“Possible Medication-Resistant Deficits in Adult ADHD”
Maruta, J., Spielman, L.A., Tseretopoulos, I.D., Hezghia, A., Ghajar, J.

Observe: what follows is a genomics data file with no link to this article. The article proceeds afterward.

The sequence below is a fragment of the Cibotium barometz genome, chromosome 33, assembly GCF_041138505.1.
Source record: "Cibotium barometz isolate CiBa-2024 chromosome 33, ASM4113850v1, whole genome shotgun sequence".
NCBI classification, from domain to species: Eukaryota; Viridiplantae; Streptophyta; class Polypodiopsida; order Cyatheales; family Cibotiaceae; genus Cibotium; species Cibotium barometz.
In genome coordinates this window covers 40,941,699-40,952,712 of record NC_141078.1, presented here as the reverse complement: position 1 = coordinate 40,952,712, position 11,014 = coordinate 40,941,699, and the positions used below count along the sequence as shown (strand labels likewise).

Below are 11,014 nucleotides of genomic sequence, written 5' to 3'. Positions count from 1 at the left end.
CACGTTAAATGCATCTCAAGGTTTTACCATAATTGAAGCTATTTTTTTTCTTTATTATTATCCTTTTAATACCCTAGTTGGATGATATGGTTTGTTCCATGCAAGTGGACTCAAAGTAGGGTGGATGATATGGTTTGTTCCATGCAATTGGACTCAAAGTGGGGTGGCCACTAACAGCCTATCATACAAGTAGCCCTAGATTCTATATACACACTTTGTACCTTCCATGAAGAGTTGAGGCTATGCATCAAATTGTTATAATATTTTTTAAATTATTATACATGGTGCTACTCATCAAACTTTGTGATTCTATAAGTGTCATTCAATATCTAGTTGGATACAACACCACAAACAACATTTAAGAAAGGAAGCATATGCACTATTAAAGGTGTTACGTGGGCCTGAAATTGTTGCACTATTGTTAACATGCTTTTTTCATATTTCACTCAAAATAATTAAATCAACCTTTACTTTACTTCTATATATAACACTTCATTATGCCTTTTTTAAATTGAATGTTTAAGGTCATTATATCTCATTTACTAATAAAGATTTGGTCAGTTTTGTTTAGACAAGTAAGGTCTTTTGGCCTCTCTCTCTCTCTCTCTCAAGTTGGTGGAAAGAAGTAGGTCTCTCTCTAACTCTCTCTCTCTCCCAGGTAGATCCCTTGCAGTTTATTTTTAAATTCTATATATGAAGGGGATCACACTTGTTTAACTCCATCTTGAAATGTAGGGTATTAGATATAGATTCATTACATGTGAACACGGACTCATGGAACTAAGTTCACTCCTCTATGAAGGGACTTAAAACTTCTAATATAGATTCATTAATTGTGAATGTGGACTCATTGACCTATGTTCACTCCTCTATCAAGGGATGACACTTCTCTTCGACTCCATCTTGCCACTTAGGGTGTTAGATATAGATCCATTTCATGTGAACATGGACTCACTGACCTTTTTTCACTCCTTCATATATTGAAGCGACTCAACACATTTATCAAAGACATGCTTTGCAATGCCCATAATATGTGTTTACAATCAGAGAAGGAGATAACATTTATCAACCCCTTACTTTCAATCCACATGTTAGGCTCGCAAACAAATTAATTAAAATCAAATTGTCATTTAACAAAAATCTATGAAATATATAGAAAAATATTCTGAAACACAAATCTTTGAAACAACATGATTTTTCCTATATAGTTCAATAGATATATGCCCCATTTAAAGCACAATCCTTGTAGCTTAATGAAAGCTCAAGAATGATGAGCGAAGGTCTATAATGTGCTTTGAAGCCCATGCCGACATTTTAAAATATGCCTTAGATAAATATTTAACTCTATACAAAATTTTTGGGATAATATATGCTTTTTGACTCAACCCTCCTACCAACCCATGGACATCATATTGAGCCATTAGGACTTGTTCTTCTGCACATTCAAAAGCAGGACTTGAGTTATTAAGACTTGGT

This article reports on neurocognitive and visual tracking performance of adult subjects with ADHD on and off stimulant medication in an effort to clarify the precise attention impairments seen in this population. Twenty-three adults with ADHD and forty-six two-for-one matched normal controls were assessed on a variety of neurocognitive and visual tracking measures. Adult ADHD subjects were tested on and off their prescribed stimulant medication, and results of test performance were compared using paired t test statistical analysis. Tests included the Attention Network Test (ANT), the Spatial Span subtest of the Wechsler Memory Scale, a circular visual tracking test, and a reaction time test. None of the ANT metrics or visual tracking tests demonstrated differences between controls and ADHD patients on medication. However, significant differences were seen in the spatial span tests and in the reaction time tests when they were administered after attention-demanding tasks. These results suggest that for adults with ADHD, stimulant medications can improve visual tracking, reaction time and alerting and orienting, but they do not seem to improve visual-spatial working memory or susceptibility to cognitive fatigue. These findings are worthwhile considering when advising patients about the benefits of taking stimulant medication insofar as some aspects of cognitive functioning may not improve as dramatically as others do.